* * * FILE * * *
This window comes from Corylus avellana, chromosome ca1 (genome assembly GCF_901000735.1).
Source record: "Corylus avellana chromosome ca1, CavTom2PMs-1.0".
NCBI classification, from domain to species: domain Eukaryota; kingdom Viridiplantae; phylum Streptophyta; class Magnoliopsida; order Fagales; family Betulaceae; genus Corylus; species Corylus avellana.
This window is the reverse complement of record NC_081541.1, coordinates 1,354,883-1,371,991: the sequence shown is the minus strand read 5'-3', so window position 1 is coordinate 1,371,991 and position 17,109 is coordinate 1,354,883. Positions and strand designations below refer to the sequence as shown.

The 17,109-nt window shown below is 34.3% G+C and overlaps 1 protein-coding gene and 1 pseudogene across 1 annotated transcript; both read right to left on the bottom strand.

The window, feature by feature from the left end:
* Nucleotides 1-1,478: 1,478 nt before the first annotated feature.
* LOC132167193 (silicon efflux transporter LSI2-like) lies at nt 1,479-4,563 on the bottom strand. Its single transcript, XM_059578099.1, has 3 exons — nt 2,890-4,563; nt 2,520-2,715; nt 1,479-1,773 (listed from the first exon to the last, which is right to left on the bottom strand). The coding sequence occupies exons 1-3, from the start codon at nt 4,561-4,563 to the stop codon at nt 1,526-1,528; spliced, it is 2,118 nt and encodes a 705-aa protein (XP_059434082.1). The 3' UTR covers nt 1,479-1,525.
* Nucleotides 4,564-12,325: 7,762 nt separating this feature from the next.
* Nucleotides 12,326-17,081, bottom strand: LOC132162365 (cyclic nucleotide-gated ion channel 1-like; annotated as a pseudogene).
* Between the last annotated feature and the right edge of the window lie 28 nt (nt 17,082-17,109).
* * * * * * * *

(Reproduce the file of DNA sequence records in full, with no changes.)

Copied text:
This window comes from Corylus avellana, chromosome ca1 (genome assembly GCF_901000735.1).
Source record: "Corylus avellana chromosome ca1, CavTom2PMs-1.0".
NCBI classification, from domain to species: domain Eukaryota; kingdom Viridiplantae; phylum Streptophyta; class Magnoliopsida; order Fagales; family Betulaceae; genus Corylus; species Corylus avellana.
This window is the reverse complement of record NC_081541.1, coordinates 1,354,883-1,371,991: the sequence shown is the minus strand read 5'-3', so window position 1 is coordinate 1,371,991 and position 17,109 is coordinate 1,354,883. Positions and strand designations below refer to the sequence as shown.

The 17,109-nt window shown below is 34.3% G+C and overlaps 1 protein-coding gene and 1 pseudogene across 1 annotated transcript; both read right to left on the bottom strand.

The window, feature by feature from the left end:
* Nucleotides 1-1,478: 1,478 nt before the first annotated feature.
* LOC132167193 (silicon efflux transporter LSI2-like) lies at nt 1,479-4,563 on the bottom strand. Its single transcript, XM_059578099.1, has 3 exons — nt 2,890-4,563; nt 2,520-2,715; nt 1,479-1,773 (listed from the first exon to the last, which is right to left on the bottom strand). The coding sequence occupies exons 1-3, from the start codon at nt 4,561-4,563 to the stop codon at nt 1,526-1,528; spliced, it is 2,118 nt and encodes a 705-aa protein (XP_059434082.1). The 3' UTR covers nt 1,479-1,525.
* Nucleotides 4,564-12,325: 7,762 nt separating this feature from the next.
* Nucleotides 12,326-17,081, bottom strand: LOC132162365 (cyclic nucleotide-gated ion channel 1-like; annotated as a pseudogene).
* Between the last annotated feature and the right edge of the window lie 28 nt (nt 17,082-17,109).